Think practicality of cleaning up the space of a larger shower. For that, a handheld on a long hose is a great addition that allows you to easily wash down the spaces in a larger shower.
Then there is always the plumbing cost and the cost of the additional fixtures. There are affordable valves that have a built-in diverter. Or you can plumb in two supply valves, one for the "standard" head, and another for the rain head.
My somewhat standard setup these days is the "standard" head being a handheld on a hose. The handheld can be mounted on a sliding bracket for adjusting the shower head height; higher for a tall bather, lower for a short bather, or even lower for shower from the chest down. Most handhelds have accessory wall brackets. Example, you can add an extra bracket to hold the head at thigh-height for shaving legs.
The length of the hose on the handheld can allow you to use the handheld to rinse down the far-flung corners of the shower.
Or to wash pets. Or young kids.
Personally, when using the shower head and the rain head at the same time, I prefer the water to come out of the rainhead at a different temperature. So instead of using a single supply valve and a diverter to supply both heads, in my own shower I have two separate supply valves; one for the handheld and one for the rain head. The cost of the two valves combined was less than one of the fancier supply valves with a built-in diverter.
Having the spray from the overhead rain head offset from the wall-mounted handheld can allow two bathers to shower at the same time.
So there are various ways to skin this cat. But in general, for a larger shower that will have a single head, I do recommend that the single head be a handheld on a hose. If users want a "shower experience", then I'd recommend adding a second head and that the second head be a true ceiling mounted rain head. If there is a third head, that head can be a fixed location shower head on a standard shower arm coming out of the wall. Just my opinion.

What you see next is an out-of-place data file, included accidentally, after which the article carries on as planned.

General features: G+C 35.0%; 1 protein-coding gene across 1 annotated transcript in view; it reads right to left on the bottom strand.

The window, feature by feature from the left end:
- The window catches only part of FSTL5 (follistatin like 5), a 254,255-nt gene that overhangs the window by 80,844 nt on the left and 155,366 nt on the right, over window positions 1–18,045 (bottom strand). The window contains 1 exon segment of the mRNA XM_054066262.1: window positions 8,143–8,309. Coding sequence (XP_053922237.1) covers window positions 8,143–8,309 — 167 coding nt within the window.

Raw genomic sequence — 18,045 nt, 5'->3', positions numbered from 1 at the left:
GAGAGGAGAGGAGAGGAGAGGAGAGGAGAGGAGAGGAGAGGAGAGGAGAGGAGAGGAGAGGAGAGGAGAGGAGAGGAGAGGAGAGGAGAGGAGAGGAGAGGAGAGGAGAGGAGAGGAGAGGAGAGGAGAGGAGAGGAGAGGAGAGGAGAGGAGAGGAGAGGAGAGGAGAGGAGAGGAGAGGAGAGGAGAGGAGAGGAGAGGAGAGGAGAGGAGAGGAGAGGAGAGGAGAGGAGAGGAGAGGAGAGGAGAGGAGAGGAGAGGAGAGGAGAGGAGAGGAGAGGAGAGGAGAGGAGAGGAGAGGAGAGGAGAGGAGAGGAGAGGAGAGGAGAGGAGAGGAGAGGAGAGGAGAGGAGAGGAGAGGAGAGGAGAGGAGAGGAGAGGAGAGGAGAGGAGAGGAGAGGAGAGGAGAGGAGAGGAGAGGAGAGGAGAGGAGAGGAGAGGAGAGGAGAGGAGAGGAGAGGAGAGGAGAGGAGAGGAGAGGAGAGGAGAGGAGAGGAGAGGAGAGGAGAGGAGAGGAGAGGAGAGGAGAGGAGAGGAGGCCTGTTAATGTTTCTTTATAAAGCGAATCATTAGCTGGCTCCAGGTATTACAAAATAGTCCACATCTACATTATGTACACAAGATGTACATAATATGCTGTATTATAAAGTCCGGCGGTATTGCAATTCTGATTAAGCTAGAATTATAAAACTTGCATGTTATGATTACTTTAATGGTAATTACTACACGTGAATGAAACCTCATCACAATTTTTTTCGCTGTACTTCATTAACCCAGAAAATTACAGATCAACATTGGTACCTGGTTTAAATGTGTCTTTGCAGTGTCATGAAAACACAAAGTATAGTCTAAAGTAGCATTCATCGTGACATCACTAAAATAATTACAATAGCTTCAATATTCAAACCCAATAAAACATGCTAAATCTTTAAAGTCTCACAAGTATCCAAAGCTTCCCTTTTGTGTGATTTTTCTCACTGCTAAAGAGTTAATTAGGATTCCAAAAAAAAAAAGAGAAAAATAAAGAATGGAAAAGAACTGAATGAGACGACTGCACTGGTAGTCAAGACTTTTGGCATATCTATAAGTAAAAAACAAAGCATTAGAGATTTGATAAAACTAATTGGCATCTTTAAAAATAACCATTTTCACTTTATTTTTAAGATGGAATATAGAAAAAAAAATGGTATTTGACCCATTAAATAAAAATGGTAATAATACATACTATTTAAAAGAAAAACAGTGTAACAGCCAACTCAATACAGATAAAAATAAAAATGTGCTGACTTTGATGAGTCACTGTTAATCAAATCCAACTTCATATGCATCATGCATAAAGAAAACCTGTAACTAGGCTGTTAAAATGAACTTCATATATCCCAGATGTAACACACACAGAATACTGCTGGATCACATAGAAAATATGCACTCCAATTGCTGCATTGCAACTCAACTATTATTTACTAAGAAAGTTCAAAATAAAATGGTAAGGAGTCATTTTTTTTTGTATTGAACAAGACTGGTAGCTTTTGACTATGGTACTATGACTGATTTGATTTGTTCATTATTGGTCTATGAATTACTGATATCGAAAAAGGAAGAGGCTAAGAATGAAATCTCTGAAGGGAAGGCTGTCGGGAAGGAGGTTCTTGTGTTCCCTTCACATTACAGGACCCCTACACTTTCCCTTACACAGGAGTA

When you go to more than three spray heads, then you have to increase the size of the shower's drain and drain branch lines to remain code compliant.
In our last house, we had two shower heads on perpendicular walls. the one on the short wall was a fixed shower head, and the one on the long wall was a hand-held on a hose/sliding bar thing. The shower measured about 5'+ x 3.5', and had a bench at the other short end. It was plenty big for two not-so-big people (us). I wouldn't ever bother with a bench again. It went unused.
Wow - thank you everyone so much!
"I wouldn't ever bother with a bench again. It went unused."
I've been against built-in benches for quite a few years. If someone wants a bench I recommend a moveable bench or stool. There are times when a wall mounted fold-down seat can work. But usually a moveable wood bench or stool is the better option.
Our bench is a pony wall in the shower 12" wide x 36" long. I couldn't be without it! That is where I put my foot when I bend over to wash my legs, or shave. We had that same set up since 1978 when we designed our original shower. It had no niches, so the products (shampoo, razors, loofa thingies) went on the 20" bench. Never sat on on it ever, just for feet and putting stuff.
How do women shave their legs w/o a bench or ledge to put a foot on???? Or how do old farts bend over to wash their legs and feet?
Our designers wanted to put in a triangle bench. We opposed that as it would remain wet/damp on the underside and what a haven for bacteria and mold that would be.
How do women shave their legs w/o a bench or ledge to put a foot on????
Well, I didn't say I wouldn't put in a ledge :-) just that I wouldn't take up room with a bench! Actually, we built a ledge for our "products" (rather than a niche -- saw it in a hotel and liked it) as well as the bench. I would take out the bench, and put in a ledge at leg-shaving height.